We agree with Raymark. Borman held that Mid-Jersey's construction of section 311 of the Bankruptcy Act and Rule 11-44(a) promulgated thereunder were superseded by the statutory changes effected by the new language Congress included in the Bankruptcy Code. See Borman, 946 F.2d at 1032. Thus, under the Bankruptcy Code as we construed it in Borman, the California Court of Appeal's order dismissing Raymark's appeal was void ab initio and should have been vacated by the bankruptcy court.*fn3

Finally, we consider Lai's argument that the bankruptcy court was precluded from considering the application of the automatic stay to Raymark's pending appeal in the California courts by principles of finality. While it is true that "once suit is barred by [claim preclusion] . . . a new rule cannot reopen the door already closed," Beam, 111 S. Ct. at 2446 (opinion of Souter, J.), neither claim preclusion nor issue preclusion apply here. Raymark did not make a collateral attack on the merits of the California judgment in the bankruptcy court. The bankruptcy court was empowered to stay Lai's motion to dismiss Raymark's state court appeal regardless of what the California Court of Appeal decided because actions taken in violation of the automatic stay are without effect. See Maritime Elec. Co. v. United Jersey Bank, 959 F.2d 1194, 1206-08 (3d Cir. 1992).

Citing our decision in In re James, the district court suggests in its opinion that even if Borman applies "retroactively" and the state court orders were entered in violation of the automatic stay, Raymark's only recourse was to seek a grant of certiorari from the Supreme Court of the United States once the Supreme Court of California denied review of its appeal. In James the bankruptcy and district courts had examined the merits of the state court action, and we noted that Supreme Court precedent and considerations of comity require a litigant to seek redress directly from the Supreme Court of the United States when a state court refuses to obey a stay issued after a review of the merits of a state court's action. In re James, 940 F.2d at 52.

We then went on to explain the distinction between a stay of state court proceedings on the merits and the vacation of a state court judgment because it was void ab initio. Id. at 52. We observed that a bankruptcy court "possesses the power to enjoin a pending state action that violates the automatic stay," id., and set out the following general principle:

Once validly entered in a court of competent jurisdiction, a judgment is considered valid until overturned or vacated by that court or an appellate court with supervisory powers over that court's system.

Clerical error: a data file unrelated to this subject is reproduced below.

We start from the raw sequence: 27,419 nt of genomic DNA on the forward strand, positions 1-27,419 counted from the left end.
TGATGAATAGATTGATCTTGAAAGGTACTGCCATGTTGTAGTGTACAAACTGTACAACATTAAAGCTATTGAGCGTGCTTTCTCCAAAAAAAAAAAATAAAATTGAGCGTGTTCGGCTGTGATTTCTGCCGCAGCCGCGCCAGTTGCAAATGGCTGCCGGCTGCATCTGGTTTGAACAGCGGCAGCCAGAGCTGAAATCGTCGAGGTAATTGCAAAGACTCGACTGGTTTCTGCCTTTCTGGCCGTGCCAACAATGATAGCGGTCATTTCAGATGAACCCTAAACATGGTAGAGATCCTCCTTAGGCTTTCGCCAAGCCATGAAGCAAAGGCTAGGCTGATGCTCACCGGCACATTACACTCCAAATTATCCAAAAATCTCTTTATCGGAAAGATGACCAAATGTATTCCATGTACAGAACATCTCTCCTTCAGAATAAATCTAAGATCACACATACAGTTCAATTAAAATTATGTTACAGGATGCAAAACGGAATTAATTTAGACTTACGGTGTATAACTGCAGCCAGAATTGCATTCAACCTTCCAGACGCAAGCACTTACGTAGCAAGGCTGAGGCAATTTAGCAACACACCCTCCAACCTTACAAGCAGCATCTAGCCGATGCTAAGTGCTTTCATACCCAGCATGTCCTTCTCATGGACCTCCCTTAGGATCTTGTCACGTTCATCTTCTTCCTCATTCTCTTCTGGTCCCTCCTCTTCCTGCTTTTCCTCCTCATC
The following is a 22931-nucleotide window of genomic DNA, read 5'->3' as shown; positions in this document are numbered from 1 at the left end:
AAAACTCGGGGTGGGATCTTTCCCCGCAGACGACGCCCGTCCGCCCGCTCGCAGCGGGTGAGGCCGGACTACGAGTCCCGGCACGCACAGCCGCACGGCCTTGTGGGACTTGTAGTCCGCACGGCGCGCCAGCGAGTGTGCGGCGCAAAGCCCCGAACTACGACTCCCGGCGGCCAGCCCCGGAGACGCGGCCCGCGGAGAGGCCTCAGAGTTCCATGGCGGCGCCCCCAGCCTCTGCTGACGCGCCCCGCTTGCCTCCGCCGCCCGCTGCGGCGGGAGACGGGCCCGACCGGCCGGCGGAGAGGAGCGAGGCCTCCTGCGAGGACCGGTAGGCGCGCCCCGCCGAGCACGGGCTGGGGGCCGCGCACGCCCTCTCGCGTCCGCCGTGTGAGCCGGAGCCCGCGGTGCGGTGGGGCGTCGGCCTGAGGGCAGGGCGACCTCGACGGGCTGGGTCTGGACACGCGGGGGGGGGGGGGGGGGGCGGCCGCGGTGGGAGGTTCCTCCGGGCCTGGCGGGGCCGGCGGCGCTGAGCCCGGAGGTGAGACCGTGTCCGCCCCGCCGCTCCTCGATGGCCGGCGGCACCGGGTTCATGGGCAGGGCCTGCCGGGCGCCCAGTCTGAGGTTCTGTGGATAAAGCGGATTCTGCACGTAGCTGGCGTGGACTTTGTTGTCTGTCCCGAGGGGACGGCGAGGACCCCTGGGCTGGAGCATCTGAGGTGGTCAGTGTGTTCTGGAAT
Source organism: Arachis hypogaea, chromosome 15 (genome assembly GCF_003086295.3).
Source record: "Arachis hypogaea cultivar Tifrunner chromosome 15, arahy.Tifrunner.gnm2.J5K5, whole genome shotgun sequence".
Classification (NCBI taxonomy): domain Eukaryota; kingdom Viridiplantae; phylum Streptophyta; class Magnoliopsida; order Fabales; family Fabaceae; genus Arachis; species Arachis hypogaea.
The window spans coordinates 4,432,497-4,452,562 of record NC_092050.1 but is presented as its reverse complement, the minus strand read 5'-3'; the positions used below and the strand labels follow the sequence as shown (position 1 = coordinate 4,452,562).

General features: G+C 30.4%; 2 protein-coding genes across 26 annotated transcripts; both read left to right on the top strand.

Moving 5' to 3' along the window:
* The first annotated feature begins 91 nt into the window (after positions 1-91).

There appears to be only one exception to this hard and fast rule of federal-state comity, and it comes into play only when the state proceedings are considered a legal nullity and thus void ab initio. A federal bankruptcy court may intervene only when the state proceedings are void ab initio; it lacks the power where it simply disagrees with the result obtained in an otherwise valid proceeding.

The distinction between a void judgment and one that is erroneously decided is crucial:

A void judgment is to be distinguished from an erroneous one, in that the latter is subject only to direct attack. A void judgment is one which, from its inception, was a complete nullity and without legal effect. In the interest of finality, the concept of void judgments is narrowly construed.

Id. at 52 (citation omitted) (quoting Lubben v. Selective Serv. Sys. Local Bd. No. 27, 453 F.2d 645, 649 (1st Cir. 1972) (footnote omitted)). Since the district court based its decision to vacate the state court judgment on its view that the state court erroneously decided the merits, and not because the state court lacked jurisdiction under the automatic stay, we held that the district court's decision must be reversed because "such federal collateral review of a state proceeding is inappropriate." Id.

Here, the bankruptcy court has the power to vacate the decision of the California Court of Appeal dismissing Raymark's appeal because actions taken in violation of the automatic stay are void ab initio. See Kalb v. Feuerstein, 308 U.S. 433, 438-40, 84 L. Ed. 370, 60 S. Ct. 343 (1940); In re Ward, 837 F.2d 124, 126 (3d Cir. 1988). "Because a void judgment is null and without effect, the vacating of such a judgment is merely a formality and does not intrude upon the notion of mutual respect in federal-state interests." In re James, 940 F.2d at 52. Raymark did not ask the bankruptcy court to review the merits of the California proceeding but only to examine its jurisdictional underpinnings in light of the automatic stay. Therefore, the bankruptcy court had the power to and should have vacated the California Court of Appeal's order dismissing Raymark's appeal for lack of prosecution.

V.

For these reasons, we will reverse the district court's order and remand to the district court with instructions to remand the case to the bankruptcy court with instructions to vacate the September 4, 1990 order of the California Court of Appeal dismissing Raymark's appeal.